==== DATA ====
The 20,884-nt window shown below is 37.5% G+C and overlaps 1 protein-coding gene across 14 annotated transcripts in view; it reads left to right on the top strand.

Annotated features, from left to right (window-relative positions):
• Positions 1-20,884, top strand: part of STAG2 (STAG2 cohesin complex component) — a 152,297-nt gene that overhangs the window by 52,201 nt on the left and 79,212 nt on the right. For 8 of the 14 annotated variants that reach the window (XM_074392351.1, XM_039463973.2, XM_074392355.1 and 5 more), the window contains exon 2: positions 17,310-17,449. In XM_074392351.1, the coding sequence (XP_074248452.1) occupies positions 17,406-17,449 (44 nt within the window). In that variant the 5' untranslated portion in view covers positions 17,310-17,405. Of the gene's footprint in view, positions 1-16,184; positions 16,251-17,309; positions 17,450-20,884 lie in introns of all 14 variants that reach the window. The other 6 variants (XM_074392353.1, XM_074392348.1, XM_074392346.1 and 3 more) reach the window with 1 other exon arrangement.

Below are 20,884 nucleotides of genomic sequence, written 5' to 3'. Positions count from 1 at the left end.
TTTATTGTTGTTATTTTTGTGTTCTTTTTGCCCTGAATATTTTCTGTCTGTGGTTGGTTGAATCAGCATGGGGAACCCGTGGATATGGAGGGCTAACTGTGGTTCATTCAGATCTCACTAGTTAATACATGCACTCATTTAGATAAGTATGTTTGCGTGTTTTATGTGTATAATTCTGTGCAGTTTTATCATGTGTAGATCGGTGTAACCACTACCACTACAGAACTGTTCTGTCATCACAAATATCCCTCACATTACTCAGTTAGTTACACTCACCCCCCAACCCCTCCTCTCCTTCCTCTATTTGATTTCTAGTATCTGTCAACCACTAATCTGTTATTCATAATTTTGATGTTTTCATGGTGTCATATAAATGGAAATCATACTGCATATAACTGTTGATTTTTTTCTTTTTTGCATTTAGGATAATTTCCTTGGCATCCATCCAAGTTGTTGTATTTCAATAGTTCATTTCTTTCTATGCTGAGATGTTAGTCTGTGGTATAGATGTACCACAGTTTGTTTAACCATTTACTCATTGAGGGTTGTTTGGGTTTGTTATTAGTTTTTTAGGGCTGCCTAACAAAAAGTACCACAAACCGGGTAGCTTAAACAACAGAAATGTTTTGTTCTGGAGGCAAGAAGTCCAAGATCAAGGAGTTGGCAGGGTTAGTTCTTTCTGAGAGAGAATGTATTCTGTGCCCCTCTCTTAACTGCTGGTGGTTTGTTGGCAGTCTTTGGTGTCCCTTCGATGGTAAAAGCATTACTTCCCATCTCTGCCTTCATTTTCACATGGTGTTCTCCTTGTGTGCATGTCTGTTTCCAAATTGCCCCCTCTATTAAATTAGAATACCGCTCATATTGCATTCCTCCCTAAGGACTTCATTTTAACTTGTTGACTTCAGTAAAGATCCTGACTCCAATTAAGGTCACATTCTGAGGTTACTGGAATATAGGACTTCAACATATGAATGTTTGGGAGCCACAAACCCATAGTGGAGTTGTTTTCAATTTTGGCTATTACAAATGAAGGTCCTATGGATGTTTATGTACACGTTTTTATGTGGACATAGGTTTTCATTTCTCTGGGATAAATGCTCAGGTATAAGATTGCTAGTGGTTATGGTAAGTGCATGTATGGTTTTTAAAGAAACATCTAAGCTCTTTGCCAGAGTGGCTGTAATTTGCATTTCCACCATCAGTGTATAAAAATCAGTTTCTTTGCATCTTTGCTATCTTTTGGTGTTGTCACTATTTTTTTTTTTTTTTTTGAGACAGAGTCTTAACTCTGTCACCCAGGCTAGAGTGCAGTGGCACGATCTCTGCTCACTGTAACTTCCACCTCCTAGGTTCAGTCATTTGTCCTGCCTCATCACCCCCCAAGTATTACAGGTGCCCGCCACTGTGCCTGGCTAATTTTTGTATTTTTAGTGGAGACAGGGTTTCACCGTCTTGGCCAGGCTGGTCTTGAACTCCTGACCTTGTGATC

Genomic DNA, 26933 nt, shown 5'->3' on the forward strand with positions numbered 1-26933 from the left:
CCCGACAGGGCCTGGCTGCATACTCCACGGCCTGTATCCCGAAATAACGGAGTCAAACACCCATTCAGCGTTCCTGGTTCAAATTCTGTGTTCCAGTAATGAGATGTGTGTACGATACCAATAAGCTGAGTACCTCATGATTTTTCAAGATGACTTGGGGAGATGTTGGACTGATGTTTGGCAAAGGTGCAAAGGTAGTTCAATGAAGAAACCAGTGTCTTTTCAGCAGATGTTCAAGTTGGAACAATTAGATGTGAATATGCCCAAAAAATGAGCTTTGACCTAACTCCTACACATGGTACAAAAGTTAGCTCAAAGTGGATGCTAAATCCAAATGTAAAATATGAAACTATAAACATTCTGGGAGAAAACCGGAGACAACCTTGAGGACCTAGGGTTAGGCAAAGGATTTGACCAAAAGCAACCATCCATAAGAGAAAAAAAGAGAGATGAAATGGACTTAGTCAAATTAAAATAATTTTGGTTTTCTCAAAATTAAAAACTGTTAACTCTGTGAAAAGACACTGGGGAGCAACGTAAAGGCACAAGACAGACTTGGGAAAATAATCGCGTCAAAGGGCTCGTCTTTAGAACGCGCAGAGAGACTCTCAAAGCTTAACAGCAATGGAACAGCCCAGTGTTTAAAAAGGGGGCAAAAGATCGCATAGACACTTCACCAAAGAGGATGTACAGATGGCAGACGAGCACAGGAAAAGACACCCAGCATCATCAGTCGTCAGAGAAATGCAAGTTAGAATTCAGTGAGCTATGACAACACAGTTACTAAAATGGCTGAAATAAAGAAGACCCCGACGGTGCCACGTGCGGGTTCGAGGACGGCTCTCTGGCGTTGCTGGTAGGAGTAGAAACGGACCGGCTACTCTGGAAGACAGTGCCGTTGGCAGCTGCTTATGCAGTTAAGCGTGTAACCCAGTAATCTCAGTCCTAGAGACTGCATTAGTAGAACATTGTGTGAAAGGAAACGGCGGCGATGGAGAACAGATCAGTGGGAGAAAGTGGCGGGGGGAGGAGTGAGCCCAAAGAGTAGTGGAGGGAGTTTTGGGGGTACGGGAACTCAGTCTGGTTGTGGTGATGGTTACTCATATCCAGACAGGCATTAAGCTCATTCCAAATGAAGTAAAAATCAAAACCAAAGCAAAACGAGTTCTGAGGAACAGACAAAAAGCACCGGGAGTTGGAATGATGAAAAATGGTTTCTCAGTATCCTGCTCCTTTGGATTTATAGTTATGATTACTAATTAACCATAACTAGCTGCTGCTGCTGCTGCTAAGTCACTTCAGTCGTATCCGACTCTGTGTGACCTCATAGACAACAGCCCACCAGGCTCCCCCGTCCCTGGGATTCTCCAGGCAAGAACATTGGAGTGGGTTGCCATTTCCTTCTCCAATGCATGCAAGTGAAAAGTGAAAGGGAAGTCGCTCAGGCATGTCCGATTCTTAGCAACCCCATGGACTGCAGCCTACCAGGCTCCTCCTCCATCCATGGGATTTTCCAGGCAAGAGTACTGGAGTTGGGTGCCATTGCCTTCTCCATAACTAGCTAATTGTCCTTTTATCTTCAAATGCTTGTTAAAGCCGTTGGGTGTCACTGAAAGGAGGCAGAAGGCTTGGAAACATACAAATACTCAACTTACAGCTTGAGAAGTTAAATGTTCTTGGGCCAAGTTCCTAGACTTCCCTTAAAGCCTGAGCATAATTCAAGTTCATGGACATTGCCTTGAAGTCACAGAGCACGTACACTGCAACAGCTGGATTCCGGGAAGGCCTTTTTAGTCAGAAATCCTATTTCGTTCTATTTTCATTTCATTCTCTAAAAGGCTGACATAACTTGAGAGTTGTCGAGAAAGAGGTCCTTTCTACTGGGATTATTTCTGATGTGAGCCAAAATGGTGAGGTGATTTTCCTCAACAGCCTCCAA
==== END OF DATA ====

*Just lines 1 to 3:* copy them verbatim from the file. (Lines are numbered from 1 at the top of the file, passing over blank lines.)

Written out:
The 20,884-nt window shown below is 37.5% G+C and overlaps 1 protein-coding gene across 14 annotated transcripts in view; it reads left to right on the top strand.

Annotated features, from left to right (window-relative positions):
• Positions 1-20,884, top strand: part of STAG2 (STAG2 cohesin complex component) — a 152,297-nt gene that overhangs the window by 52,201 nt on the left and 79,212 nt on the right. For 8 of the 14 annotated variants that reach the window (XM_074392351.1, XM_039463973.2, XM_074392355.1 and 5 more), the window contains exon 2: positions 17,310-17,449. In XM_074392351.1, the coding sequence (XP_074248452.1) occupies positions 17,406-17,449 (44 nt within the window). In that variant the 5' untranslated portion in view covers positions 17,310-17,405. Of the gene's footprint in view, positions 1-16,184; positions 16,251-17,309; positions 17,450-20,884 lie in introns of all 14 variants that reach the window. The other 6 variants (XM_074392353.1, XM_074392348.1, XM_074392346.1 and 3 more) reach the window with 1 other exon arrangement.